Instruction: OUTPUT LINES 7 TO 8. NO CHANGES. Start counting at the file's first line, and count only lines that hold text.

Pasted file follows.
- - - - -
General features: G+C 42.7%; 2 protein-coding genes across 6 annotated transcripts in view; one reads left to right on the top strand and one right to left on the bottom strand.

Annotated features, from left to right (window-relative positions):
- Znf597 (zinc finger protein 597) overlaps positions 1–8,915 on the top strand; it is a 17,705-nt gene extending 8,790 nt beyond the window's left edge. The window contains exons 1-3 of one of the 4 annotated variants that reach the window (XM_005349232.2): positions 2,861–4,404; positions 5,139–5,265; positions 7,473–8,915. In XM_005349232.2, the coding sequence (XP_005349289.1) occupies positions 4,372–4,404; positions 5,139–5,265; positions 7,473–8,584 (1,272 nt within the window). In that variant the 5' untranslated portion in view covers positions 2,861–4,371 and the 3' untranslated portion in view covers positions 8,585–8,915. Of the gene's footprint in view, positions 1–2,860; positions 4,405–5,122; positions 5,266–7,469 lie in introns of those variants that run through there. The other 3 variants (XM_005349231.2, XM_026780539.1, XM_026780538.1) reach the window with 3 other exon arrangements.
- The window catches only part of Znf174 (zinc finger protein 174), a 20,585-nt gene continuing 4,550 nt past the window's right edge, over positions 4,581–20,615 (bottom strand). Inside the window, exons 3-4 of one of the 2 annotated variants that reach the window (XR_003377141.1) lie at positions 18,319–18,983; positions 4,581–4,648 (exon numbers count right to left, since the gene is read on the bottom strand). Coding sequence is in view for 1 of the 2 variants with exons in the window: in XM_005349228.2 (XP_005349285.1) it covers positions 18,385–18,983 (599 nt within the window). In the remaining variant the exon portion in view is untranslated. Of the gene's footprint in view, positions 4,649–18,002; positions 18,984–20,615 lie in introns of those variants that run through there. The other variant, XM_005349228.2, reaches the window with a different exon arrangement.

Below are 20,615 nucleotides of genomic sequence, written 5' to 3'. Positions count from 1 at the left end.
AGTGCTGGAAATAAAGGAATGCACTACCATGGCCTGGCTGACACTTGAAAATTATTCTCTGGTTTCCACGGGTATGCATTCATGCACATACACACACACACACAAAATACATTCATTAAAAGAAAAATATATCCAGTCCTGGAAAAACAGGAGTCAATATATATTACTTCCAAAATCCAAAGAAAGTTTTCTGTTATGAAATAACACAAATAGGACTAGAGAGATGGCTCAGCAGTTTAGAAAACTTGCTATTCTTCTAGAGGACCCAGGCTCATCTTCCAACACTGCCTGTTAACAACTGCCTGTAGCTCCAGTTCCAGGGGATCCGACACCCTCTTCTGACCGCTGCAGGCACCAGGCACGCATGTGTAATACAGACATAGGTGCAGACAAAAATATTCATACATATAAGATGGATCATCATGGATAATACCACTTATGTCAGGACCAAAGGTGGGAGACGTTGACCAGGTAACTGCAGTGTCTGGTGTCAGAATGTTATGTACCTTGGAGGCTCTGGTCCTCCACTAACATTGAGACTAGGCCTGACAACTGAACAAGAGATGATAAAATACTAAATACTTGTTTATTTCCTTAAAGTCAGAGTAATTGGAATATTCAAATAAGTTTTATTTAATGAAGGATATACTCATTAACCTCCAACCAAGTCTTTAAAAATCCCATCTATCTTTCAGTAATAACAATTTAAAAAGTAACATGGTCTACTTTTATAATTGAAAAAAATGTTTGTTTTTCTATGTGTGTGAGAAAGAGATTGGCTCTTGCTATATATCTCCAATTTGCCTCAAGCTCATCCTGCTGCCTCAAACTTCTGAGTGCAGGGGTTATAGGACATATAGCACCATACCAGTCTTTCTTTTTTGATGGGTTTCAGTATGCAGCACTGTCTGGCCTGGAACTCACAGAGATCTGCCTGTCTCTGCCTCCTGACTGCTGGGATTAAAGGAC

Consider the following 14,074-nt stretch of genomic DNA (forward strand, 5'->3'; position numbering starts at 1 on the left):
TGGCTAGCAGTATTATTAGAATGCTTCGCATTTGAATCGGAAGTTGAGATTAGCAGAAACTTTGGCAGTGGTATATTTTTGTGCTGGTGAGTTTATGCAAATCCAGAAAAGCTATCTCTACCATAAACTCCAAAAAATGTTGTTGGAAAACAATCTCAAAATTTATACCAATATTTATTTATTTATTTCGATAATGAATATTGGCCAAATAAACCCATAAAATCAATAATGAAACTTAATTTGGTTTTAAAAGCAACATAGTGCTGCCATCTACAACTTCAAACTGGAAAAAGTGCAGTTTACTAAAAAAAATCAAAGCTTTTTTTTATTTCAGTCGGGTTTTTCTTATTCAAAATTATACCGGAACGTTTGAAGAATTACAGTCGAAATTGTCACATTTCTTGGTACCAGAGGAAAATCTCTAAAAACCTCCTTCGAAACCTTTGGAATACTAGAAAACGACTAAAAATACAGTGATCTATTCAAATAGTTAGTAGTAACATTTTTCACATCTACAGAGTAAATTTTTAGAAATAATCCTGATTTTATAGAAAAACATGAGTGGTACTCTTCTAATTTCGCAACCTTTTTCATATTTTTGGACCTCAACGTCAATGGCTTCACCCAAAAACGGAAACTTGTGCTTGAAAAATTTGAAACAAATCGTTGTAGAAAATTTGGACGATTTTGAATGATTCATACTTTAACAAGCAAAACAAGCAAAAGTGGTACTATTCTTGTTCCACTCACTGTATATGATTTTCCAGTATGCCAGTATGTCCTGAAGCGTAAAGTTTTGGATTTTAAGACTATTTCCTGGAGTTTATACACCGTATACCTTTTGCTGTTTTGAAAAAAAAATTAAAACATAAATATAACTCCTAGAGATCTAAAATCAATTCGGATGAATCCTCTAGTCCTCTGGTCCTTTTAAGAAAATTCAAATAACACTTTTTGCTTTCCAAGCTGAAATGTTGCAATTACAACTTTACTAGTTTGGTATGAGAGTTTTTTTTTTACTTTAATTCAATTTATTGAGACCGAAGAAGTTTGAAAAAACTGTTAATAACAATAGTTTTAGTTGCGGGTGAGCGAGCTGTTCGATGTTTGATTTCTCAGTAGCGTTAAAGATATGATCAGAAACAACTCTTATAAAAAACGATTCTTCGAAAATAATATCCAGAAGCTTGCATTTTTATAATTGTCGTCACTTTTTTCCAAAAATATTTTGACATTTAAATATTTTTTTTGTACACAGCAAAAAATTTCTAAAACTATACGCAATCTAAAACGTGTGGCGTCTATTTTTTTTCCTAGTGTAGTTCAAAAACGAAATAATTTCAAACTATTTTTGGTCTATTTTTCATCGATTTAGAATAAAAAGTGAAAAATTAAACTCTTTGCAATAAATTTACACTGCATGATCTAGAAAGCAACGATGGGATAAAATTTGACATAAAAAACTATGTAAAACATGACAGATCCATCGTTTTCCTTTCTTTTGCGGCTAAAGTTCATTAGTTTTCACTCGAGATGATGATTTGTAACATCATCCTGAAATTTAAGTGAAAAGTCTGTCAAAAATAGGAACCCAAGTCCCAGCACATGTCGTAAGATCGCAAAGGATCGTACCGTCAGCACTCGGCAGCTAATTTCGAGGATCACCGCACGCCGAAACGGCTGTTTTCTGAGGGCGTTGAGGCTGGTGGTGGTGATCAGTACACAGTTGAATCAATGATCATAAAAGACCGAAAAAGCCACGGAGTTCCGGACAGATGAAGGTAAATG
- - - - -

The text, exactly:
Consider the following 14,074-nt stretch of genomic DNA (forward strand, 5'->3'; position numbering starts at 1 on the left):
TGGCTAGCAGTATTATTAGAATGCTTCGCATTTGAATCGGAAGTTGAGATTAGCAGAAACTTTGGCAGTGGTATATTTTTGTGCTGGTGAGTTTATGCAAATCCAGAAAAGCTATCTCTACCATAAACTCCAAAAAATGTTGTTGGAAAACAATCTCAAAATTTATACCAATATTTATTTATTTATTTCGATAATGAATATTGGCCAAATAAACCCATAAAATCAATAATGAAACTTAATTTGGTTTTAAAAGCAACATAGTGCTGCCATCTACAACTTCAAACTGGAAAAAGTGCAGTTTACTAAAAAAAATCAAAGCTTTTTTTTATTTCAGTCGGGTTTTTCTTATTCAAAATTATACCGGAACGTTTGAAGAATTACAGTCGAAATTGTCACATTTCTTGGTACCAGAGGAAAATCTCTAAAAACCTCCTTCGAAACCTTTGGAATACTAGAAAACGACTAAAAATACAGTGATCTATTCAAATAGTTAGTAGTAACATTTTTCACATCTACAGAGTAAATTTTTAGAAATAATCCTGATTTTATAGAAAAACATGAGTGGTACTCTTCTAATTTCGCAACCTTTTTCATATTTTTGGACCTCAACGTCAATGGCTTCACCCAAAAACGGAAACTTGTGCTTGAAAAATTTGAAACAAATCGTTGTAGAAAATTTGGACGATTTTGAATGATTCATACTTTAACAAGCAAAACAAGCAAAAGTGGTACTATTCTTGTTCCACTCACTGTATATGATTTTCCAGTATGCCAGTATGTCCTGAAGCGTAAAGTTTTGGATTTTAAGACTATTTCCTGGAGTTTATACACCGTATACCTTTTGCTGTTTTGAAAAAAAAATTAAAACATAAATATAACTCCTAGAGATCTAAAATCAATTCGGATGAATCCTCTAGTCCTCTGGTCCTTTTAAGAAAATTCAAATAACACTTTTTGCTTTCCAAGCTGAAATGTTGCAATTACAACTTTACTAGTTTGGTATGAGAGTTTTTTTTTTACTTTAATTCAATTTATTGAGACCGAAGAAGTTTGAAAAAACTGTTAATAACAATAGTTTTAGTTGCGGGTGAGCGAGCTGTTCGATGTTTGATTTCTCAGTAGCGTTAAAGATATGATCAGAAACAACTCTTATAAAAAACGATTCTTCGAAAATAATATCCAGAAGCTTGCATTTTTATAATTGTCGTCACTTTTTTCCAAAAATATTTTGACATTTAAATATTTTTTTTGTACACAGCAAAAAATTTCTAAAACTATACGCAATCTAAAACGTGTGGCGTCTATTTTTTTTCCTAGTGTAGTTCAAAAACGAAATAATTTCAAACTATTTTTGGTCTATTTTTCATCGATTTAGAATAAAAAGTGAAAAATTAAACTCTTTGCAATAAATTTACACTGCATGATCTAGAAAGCAACGATGGGATAAAATTTGACATAAAAAACTATGTAAAACATGACAGATCCATCGTTTTCCTTTCTTTTGCGGCTAAAGTTCATTAGTTTTCACTCGAGATGATGATTTGTAACATCATCCTGAAATTTAAGTGAAAAGTCTGTCAAAAATAGGAACCCAAGTCCCAGCACATGTCGTAAGATCGCAAAGGATCGTACCGTCAGCACTCGGCAGCTAATTTCGAGGATCACCGCACGCCGAAACGGCTGTTTTCTGAGGGCGTTGAGGCTGGTGGTGGTGATCAGTACACAGTTGAATCAATGATCATAAAAGACCGAAAAAGCCACGGAGTTCCGGACAGATGAAGGTAAATG